Heroes for the Books, Part 2: Hannah More

By Monday, April 06, 2015 ,

Here we are at the second post in the “Heroes for the Books” series on notable biographies. The first installment covered Eric Metaxas’ biography on William Wilberforce and can be found here if you missed it. This time, I want to introduce you to a lesser known friend of Wilberforce’s: Hannah More.

I met Hannah More through Karen Swallow Prior’s recent biography on her titled Fierce Convictions: The Extraordinary Life of Hannah More – Poet, Reformer, Abolitionist. Admittedly, I knew little of her previously. I knew she was a colleague of Wilberforce, as she appears briefly in the movie Amazing Grace, but that was about it. However, she’s succinctly featured with glowing praise in Eric Metaxas’ biography on Wilberforce, so when I discovered Fierce Convictions, I was eager to read it. When I did, I was shocked Hannah More wasn’t better known. The range of her accomplishments is grand, and her faithfulness to her beliefs is moving.

Please excuse my dusty bookshelf... these things tend to get pushed down on the priority list
Karen Swallow Prior paints a vibrant picture of this lesser-known hero with a story-like style that draws in her reader. Her extensive research is fascinating, and many excerpts of More’s writings and letters are included, so the biography has a personal ring. And the scope of her accomplishments is really extraordinary – she was a renowned playwright and poet, a committed abolitionist alongside Wilberforce, and she championed education reform for the poor and for women. In thinking about it after reading, I’ve pinpointed two major aspects of Hannah More which Fierce Convictions powerfully narrates and that are worthy of notice.

1) When Hannah More saw something needed to change, she took it upon herself to effect it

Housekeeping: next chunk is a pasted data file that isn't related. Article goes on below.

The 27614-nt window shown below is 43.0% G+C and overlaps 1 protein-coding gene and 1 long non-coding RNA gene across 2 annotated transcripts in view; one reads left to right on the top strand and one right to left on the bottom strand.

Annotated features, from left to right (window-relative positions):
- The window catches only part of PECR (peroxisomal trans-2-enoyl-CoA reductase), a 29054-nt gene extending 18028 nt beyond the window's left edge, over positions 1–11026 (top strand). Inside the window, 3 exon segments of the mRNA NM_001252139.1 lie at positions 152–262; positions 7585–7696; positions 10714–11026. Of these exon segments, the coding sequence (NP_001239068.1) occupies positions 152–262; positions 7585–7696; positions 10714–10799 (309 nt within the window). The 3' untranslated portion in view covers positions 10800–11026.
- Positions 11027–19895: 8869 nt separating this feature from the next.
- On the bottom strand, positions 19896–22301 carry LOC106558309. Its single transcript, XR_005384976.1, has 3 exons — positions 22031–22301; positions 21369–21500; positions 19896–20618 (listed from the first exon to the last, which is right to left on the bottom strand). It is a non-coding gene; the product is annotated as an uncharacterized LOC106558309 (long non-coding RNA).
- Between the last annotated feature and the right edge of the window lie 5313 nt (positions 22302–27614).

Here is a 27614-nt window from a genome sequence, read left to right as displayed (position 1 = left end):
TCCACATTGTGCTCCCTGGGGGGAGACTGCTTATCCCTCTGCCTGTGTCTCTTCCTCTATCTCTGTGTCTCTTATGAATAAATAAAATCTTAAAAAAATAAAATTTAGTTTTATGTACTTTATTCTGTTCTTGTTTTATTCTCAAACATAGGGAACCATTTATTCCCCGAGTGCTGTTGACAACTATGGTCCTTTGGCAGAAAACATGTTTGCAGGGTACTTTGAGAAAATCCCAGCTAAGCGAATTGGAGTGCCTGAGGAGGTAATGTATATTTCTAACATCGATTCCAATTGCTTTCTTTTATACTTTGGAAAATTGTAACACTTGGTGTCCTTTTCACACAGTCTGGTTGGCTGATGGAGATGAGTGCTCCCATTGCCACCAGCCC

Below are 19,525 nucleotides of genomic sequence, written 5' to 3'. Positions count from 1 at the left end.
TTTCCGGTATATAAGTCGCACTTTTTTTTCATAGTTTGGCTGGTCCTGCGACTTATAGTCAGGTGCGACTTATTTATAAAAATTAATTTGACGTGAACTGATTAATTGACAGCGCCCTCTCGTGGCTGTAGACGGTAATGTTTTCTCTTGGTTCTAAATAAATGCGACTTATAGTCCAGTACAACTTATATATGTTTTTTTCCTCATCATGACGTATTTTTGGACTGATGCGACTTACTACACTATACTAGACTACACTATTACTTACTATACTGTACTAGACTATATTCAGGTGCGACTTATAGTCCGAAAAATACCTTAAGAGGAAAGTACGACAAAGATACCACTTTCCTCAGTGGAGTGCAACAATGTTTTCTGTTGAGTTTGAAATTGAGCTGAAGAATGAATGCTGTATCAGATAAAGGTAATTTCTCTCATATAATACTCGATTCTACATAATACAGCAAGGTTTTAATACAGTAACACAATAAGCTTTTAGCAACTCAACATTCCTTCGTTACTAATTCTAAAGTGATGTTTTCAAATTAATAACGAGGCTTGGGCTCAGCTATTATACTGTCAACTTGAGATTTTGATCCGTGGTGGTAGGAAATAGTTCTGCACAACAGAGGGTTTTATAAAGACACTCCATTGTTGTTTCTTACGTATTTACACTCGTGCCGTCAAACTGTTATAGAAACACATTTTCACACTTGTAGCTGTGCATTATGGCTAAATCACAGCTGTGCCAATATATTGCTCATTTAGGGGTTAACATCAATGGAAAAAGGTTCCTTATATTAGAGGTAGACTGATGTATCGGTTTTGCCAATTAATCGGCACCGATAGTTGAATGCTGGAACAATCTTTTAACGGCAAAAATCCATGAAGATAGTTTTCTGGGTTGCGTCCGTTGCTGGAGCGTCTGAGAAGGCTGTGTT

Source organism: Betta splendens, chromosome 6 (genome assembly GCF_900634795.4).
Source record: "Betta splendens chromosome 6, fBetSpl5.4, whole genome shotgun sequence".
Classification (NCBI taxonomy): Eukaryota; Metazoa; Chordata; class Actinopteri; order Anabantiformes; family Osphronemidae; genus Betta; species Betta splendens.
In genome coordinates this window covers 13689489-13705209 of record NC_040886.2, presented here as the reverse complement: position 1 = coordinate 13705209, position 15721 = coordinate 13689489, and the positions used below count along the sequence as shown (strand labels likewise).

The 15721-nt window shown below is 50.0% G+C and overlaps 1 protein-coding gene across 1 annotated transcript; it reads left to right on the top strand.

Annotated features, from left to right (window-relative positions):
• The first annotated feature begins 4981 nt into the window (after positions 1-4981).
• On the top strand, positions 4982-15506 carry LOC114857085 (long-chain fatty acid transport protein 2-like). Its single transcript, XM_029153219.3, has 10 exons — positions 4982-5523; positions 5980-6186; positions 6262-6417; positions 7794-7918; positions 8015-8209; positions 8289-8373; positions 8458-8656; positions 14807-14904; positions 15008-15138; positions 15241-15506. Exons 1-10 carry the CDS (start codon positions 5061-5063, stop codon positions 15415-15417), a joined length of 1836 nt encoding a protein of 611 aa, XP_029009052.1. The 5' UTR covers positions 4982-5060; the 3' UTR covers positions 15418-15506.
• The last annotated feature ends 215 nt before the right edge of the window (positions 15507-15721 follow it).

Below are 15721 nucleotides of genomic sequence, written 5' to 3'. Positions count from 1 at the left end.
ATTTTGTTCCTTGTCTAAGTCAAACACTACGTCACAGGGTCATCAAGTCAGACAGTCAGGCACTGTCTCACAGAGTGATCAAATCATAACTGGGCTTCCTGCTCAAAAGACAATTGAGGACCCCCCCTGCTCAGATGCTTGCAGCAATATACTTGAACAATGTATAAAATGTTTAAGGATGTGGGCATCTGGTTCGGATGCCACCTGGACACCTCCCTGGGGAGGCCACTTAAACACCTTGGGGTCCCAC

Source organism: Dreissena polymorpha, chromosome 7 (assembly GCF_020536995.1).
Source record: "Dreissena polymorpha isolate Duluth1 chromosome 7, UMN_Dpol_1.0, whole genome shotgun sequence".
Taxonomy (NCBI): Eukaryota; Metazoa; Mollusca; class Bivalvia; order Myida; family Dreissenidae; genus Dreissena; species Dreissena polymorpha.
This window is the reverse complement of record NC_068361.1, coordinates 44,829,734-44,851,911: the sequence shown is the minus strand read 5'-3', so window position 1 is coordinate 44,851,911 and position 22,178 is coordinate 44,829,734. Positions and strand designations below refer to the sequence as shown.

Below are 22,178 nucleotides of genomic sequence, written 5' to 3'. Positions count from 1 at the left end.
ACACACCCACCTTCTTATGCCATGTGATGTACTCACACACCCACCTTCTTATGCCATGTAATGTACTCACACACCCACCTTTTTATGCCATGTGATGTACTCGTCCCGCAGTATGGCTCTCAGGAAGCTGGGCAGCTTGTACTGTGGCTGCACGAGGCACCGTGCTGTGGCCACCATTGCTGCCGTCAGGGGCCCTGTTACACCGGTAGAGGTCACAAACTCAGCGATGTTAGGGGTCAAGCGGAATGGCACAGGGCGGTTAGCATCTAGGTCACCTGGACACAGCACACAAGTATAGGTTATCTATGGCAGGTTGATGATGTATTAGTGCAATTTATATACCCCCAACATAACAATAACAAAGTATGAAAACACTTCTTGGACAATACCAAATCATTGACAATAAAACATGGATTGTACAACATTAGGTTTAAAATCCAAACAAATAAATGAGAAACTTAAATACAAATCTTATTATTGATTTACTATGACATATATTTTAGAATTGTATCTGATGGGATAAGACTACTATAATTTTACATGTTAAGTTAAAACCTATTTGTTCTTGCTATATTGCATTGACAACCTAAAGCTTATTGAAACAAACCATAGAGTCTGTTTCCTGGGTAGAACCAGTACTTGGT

Many times, this was through her pen. She was one of the most popular writers of her day, which is one reason I was surprised she isn’t better known today. Her plays were translated to the stage many times, and she was popular with England’s most admired minds of the day. But as she grew older and her Christian faith strengthened, she focused more on using her writing to influence changes she wanted to see in society. She particularly used it to address the prevalent corruption of the day. England was Christian in name only; people paid lip service to the church and observed religious routine, but crime, immorality, and violent sports were commonplace. More saw the disparity and wrote to compare the difference between genuine Christianity and how the populace had distorted it. It was frowned upon to bring faith into the public sphere, but More had an unusually respected voice, as she welcomed friendship with people of widely different beliefs and status, and she was known for her wittiness and intelligence. All kinds of voices, from literary critics, to theater elites, to church officials, praised her work, but she constantly sought to be the change needed and seemed to rarely let it give way to pride. I enjoyed seeing through Fierce Convictions how she used her wide influence to instigate so much good. 

2) Hannah More was a refreshing voice for the poor and for women